When your child is starting to use their voice, you will naturally have many questions. One of these is probably, “When will my baby say their first word?”
It’s important to remember that children run according to their own developmental clocks, and while one child might start speaking early, another may take longer. As children are learning to talk, some sound errors are also to be expected while others may indicate more concerning issues.
Speech vs. Language
It is important to realize that speech and language are different skills within your child’s development.
Speech refers to the sounds a person uses to articulate and indicates how clearly one can speak, whereas language refers to the content of a message. Speech is a vital component of language. If someone’s speech is unclear, they will be difficult to understand, therefore impacting their language.
While every child develop’s speech in their own way and at their own rate, there are milestones that tend to occur within a certain timeframe. For example, many babies start to babble by the time they’re six months old, and most kids will have a speech pattern that’s easy for others to comprehend at around four years old.
During the first four years of your child’s life, they are busy discovering sounds which they will slowly learn how to reproduce. At first certain sounds will likely be more challenging to create than others. S, sh, ch, j, ng, th, z, r, and l are all sounds that many children struggle to produce correctly at first.
For more information, The American Speech-Language-Hearing Association has a speech chart for sounds. This sound chart outlines the typical speech development for children from three months to four years of age. You can print it out and post it on your refrigerator or in another convenient place. This way, it will be easy to refer to as your child grows and gains new speech and language skills.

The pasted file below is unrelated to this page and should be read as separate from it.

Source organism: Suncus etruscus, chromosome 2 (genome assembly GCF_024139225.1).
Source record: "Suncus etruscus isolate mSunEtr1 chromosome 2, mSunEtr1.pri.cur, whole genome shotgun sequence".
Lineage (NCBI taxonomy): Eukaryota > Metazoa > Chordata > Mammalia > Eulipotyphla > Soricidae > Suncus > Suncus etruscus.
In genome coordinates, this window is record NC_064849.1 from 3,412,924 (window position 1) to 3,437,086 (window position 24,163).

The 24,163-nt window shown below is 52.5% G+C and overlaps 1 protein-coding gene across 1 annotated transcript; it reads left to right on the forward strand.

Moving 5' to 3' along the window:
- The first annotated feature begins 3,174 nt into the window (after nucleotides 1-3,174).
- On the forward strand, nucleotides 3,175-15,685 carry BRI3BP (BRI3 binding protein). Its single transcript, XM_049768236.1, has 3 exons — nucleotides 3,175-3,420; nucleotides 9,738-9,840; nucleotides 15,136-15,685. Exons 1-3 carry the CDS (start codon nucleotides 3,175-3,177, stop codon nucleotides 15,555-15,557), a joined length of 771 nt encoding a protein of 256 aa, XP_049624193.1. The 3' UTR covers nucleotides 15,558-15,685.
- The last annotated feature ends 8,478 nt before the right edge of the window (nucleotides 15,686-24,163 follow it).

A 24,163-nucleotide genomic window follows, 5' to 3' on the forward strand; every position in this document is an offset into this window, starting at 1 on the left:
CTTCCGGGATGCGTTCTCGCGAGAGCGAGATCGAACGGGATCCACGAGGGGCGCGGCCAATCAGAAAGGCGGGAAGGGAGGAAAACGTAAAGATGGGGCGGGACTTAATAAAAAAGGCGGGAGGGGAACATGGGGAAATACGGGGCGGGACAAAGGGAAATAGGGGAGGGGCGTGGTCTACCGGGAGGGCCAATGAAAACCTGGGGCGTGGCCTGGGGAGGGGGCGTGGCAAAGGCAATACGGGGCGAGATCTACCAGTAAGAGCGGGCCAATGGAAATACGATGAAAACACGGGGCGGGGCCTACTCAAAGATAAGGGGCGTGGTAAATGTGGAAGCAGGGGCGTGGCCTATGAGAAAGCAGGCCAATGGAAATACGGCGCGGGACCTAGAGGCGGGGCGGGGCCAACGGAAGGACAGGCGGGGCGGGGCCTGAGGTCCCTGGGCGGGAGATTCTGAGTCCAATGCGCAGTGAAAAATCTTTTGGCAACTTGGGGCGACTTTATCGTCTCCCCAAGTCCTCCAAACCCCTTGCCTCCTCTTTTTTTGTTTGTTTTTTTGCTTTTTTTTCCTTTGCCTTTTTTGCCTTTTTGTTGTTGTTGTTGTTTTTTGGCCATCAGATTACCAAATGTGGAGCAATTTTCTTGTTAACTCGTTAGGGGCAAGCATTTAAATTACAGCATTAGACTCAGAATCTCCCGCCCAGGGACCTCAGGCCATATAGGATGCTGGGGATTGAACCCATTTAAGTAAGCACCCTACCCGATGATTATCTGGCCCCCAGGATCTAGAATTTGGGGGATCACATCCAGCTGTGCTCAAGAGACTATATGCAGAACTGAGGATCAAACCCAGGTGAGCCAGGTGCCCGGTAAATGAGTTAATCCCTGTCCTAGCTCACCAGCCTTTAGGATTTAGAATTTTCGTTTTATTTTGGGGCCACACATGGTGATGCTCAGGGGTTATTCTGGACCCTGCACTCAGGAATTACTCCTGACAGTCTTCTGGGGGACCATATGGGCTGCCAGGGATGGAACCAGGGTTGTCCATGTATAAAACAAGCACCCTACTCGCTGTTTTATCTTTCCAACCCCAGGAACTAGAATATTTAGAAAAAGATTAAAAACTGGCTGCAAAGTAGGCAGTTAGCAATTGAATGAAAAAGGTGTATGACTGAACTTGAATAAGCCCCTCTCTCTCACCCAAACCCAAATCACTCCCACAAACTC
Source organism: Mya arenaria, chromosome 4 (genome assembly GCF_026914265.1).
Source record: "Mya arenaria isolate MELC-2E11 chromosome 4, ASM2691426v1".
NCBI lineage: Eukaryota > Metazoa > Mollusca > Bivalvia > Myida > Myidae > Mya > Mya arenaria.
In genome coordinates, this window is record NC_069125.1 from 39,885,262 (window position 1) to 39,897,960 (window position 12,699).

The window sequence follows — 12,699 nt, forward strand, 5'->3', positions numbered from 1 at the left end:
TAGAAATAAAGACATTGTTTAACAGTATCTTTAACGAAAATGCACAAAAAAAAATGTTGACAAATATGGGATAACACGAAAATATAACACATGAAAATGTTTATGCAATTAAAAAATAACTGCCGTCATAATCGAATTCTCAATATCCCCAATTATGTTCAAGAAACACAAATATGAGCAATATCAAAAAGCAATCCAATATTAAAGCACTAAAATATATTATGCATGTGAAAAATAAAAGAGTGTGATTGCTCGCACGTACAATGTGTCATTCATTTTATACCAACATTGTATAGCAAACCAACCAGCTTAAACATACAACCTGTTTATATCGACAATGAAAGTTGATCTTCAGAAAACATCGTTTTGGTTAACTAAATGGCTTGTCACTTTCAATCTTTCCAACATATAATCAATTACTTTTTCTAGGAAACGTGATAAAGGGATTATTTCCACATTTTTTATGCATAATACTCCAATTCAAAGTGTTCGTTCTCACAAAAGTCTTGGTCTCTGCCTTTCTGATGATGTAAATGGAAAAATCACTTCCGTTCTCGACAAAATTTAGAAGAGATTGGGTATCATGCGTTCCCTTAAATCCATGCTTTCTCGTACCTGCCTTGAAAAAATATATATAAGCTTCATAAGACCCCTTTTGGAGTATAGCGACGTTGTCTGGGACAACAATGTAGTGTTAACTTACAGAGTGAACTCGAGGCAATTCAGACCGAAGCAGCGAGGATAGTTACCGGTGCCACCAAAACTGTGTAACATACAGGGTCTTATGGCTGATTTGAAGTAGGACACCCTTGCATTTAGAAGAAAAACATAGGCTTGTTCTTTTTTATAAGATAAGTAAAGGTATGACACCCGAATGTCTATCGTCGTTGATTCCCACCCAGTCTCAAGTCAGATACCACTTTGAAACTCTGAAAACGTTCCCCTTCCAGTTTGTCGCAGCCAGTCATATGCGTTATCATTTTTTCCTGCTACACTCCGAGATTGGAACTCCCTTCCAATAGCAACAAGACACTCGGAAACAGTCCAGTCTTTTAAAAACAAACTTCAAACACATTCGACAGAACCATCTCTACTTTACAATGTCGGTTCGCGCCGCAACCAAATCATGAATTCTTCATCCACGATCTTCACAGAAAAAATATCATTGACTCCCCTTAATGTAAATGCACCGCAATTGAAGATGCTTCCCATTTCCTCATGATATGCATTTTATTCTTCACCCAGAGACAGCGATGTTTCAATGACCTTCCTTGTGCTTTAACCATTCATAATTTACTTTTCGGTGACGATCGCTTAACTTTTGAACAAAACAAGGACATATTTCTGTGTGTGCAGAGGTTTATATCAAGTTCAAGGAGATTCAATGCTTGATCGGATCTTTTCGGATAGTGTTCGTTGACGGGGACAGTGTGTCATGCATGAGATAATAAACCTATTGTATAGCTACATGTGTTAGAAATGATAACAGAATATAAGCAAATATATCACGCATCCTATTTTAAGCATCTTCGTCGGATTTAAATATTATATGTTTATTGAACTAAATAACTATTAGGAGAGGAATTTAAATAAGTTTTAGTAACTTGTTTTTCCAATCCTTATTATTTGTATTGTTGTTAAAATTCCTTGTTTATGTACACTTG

When To Be Concerned
While deviations in acquiring speech are normal, you should be on the lookout for delays or ongoing errors. Get in touch with your child’s healthcare provider if you notice that:
- By around eighteen months your child isn’t imitating sounds or can’t follow simple verbal commands.
- By around two years old your child: imitates speech but isn’t producing words or phrases on their own, or they can create only a limited variety of sounds or words but still remain largely unable to use spoken language to communicate.
- By around two years old your child can’t follow simple directions, has a husky-sounding voice, or produces sounds that seem like they are coming through their nose.
- By around three years old, you and those closest to your child have a hard time understanding their speech.
- By around four years old, your child is still generally difficult to understand.
Basic Strategies For Improving Your Child’s Speech
If you notice your child having difficulties with speech development as they enter toddlerhood, it may be a good idea to reach out to their doctor. While the doctor may or may not recommend some speech therapy techniques for your toddler, there are also some steps you can take to assist them:
- Have your child look at your mouth when you speak
- Have your child imitate sounds by themselves before trying them in words
- Avoid repeating the initial sound many times (e.g., “b-b-b-b-ball”)
- When you understand what your child is saying, repeat it back to them clearly with appropriate sounds
If you have questions about how you can assist your child’s speech and language development, we are here to help. Contact us today.